Roman Empire




  Education and professional training

  Health care and cure



  Hospitality rules


  Brotherhood, associations and networks

  Religious orders



  Individual actors

Intercultural aspects / Concepts and Symbols of Philanthropy  

  Identity and constraints


  Life and death

From the beginning of the II century, an intensive program of grants to children began in Rome. It was an actual project with economic and social implications that went by the name of Istituto Alimentari, translated to Food Institute (or also simply Food). The program was started by Nerva, but in fact was brought to completion by Traiano and was then continued by his first successors. Alongside this program, which was of a public nature, were other foundations who joined on with the same purpose. It was funded by private individuals: the most famous of all was the establishment in Como by Plinio il Giovane (Plinio the young).
We know the mechanism of the institute from some references in literary sources, and from the epigraphic documentation from which we should recall a great bronze table . It was found at Veleia, in the Appennines of Piacenza, in which are recorded 149 estates in the area (accurately recorded with the owner’s name, and with the identification of the neighbors and of their value: a real cast) on which the emperor concluded a mortgage whose revenue valued around 5% a year –it was used by the state to provide support to the children of poor families. It was, therefore, a measure that had economic and social implications and that also reached the purpose of avoiding, at least for some time, the abandonement of the most depressed areas and elevated influx of poor people into the cities.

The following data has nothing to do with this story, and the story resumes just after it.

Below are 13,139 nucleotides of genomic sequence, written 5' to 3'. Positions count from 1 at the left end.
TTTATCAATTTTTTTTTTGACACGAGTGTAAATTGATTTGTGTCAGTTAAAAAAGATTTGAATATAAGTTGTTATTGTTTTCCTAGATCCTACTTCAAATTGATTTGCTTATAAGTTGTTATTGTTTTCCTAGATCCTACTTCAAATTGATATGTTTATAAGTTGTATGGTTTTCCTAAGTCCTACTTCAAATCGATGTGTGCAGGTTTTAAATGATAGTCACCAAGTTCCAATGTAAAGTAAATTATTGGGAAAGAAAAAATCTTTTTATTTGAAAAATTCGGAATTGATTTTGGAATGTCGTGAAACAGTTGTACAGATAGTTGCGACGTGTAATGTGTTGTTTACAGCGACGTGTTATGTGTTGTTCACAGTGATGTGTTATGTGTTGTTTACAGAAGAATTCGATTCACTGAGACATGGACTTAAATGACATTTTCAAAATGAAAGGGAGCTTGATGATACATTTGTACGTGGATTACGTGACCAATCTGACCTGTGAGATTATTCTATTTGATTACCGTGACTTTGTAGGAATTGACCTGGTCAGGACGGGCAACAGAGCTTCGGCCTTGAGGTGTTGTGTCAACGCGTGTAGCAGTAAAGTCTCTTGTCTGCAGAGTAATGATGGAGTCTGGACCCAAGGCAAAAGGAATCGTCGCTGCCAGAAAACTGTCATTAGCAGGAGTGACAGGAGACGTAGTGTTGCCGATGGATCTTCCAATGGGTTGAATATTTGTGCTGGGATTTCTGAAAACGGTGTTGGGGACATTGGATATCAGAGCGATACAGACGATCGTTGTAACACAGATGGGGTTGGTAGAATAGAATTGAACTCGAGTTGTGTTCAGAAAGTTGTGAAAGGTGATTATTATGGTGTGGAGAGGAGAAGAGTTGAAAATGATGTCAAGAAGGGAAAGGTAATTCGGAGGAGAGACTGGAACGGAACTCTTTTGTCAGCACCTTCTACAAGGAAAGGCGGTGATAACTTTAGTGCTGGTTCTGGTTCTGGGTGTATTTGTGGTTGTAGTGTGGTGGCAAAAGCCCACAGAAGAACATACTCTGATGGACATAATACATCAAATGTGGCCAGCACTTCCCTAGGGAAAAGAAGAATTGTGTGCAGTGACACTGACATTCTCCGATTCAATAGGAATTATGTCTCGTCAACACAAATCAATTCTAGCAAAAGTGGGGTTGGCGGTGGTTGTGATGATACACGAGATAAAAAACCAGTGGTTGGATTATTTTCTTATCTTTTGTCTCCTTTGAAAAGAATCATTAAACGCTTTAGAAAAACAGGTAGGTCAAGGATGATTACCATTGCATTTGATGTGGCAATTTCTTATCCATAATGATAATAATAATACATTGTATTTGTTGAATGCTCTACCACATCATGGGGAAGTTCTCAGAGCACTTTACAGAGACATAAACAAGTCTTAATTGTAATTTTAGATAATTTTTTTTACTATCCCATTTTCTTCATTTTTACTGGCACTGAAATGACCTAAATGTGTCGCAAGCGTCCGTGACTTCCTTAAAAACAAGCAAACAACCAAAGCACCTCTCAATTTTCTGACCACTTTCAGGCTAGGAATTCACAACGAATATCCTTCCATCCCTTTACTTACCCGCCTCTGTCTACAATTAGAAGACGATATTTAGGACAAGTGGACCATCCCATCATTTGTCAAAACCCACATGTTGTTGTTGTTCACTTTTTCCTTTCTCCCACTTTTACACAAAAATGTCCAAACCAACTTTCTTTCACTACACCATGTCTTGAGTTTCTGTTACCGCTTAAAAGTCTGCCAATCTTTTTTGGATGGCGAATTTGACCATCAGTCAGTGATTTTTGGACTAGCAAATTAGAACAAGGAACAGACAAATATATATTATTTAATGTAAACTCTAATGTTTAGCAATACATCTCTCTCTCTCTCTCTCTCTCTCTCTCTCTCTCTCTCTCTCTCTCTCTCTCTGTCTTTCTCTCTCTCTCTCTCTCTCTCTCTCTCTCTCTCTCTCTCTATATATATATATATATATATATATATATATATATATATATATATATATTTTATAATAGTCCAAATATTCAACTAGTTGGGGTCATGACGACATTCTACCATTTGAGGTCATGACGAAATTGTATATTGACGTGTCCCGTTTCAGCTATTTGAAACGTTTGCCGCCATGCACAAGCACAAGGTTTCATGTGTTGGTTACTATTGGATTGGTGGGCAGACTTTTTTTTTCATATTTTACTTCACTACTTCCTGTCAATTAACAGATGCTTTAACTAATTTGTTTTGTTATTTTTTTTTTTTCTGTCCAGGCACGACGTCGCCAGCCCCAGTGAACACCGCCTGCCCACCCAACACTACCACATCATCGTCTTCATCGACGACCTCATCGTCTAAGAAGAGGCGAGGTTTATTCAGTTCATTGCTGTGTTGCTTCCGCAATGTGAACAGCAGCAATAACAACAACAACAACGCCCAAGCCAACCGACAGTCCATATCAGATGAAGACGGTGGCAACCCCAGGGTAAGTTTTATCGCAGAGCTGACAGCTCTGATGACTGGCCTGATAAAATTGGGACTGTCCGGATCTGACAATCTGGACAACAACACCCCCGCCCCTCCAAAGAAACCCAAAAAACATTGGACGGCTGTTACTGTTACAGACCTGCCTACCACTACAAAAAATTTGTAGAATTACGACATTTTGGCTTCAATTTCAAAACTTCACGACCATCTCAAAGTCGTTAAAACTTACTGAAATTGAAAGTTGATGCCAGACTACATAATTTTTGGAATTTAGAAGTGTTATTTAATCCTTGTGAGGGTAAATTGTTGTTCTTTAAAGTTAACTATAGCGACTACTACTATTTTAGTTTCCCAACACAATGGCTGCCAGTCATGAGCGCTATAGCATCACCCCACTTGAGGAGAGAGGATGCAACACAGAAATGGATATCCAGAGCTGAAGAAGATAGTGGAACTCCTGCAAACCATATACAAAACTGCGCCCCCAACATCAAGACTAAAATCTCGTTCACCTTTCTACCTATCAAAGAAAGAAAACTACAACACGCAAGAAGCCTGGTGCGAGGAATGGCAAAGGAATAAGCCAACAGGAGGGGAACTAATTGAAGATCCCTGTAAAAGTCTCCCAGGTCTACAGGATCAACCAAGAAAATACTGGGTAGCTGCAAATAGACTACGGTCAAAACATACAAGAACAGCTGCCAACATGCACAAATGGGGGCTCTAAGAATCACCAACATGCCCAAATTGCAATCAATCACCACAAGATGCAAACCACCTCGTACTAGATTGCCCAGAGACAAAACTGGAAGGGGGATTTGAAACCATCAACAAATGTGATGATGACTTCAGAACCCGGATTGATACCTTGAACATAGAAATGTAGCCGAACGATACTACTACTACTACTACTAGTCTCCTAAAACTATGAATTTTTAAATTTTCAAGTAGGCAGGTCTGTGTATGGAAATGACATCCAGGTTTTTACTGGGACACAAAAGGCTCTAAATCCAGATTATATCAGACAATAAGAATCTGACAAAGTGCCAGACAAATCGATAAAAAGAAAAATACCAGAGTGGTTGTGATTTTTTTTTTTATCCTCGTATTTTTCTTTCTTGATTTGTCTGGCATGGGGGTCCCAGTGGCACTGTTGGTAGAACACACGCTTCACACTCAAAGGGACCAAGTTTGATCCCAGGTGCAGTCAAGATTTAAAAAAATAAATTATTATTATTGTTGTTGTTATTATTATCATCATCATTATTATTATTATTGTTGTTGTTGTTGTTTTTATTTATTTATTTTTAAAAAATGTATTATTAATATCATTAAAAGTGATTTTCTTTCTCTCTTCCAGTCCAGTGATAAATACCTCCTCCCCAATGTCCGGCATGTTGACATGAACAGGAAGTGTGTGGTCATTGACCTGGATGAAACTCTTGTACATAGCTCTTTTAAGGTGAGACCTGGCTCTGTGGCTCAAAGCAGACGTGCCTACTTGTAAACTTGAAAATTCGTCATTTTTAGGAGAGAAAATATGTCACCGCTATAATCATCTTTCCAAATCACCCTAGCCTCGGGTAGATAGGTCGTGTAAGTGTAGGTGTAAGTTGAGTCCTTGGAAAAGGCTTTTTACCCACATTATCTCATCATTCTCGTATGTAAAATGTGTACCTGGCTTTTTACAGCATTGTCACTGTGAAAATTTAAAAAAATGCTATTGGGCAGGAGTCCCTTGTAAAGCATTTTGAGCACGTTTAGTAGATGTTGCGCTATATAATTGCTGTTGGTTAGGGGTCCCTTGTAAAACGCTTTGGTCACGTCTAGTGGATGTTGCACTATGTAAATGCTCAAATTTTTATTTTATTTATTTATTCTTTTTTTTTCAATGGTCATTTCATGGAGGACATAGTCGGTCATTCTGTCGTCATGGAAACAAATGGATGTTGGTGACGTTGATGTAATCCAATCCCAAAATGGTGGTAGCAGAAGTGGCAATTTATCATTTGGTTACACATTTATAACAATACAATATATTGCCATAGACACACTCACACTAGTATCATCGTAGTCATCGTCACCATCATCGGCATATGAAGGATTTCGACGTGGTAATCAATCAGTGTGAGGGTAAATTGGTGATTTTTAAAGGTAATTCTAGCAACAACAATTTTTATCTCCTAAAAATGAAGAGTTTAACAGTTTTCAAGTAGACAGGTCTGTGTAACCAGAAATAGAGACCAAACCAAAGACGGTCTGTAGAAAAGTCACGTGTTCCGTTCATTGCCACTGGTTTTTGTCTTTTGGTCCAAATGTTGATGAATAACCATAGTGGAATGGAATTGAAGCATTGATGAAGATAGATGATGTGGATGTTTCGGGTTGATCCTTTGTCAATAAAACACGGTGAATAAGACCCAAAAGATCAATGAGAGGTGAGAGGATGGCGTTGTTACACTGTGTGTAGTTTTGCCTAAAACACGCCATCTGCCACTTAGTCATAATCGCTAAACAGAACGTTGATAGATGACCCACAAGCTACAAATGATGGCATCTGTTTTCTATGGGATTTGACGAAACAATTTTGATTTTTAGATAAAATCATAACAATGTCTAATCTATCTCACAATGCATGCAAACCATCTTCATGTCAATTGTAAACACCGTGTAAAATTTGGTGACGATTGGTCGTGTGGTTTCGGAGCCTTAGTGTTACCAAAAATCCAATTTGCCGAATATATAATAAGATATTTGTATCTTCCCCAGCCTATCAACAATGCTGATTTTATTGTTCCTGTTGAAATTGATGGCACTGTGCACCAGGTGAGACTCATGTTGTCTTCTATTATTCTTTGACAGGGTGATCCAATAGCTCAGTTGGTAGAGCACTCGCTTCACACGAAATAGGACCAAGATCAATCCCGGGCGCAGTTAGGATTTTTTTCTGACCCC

From the table of Veleia there is a clear distribution between childcare and puellae of the revenue resulting from this initiative: “the legittimate offspring, who number 245, each receive 16 sesterces a month, for a total of 47.040 sesterces; the legittimate children, in number of 34, each receive 12 sesterces a month, for a total of 4.896 sesterces; an illegittimate son receives 144 sesterces a year; an illegitimate daughter receives 120 sesterces a year. The total is 52.200 sesterces per year, which corresponds to an interest of 5% on capital employment” (1.044.000 sesterces is indicated by the emperor and by another pointin the document).
Some coins of Traiano, and also those of some of his successors, show the emperor as he gives a donation to a woman with her two children ; set distribution of food can also be found on other monuments, among which is the Arch of Benevento .

A philanthropist Emperor: Traiano
by Professor Angela Donati, University of Bologna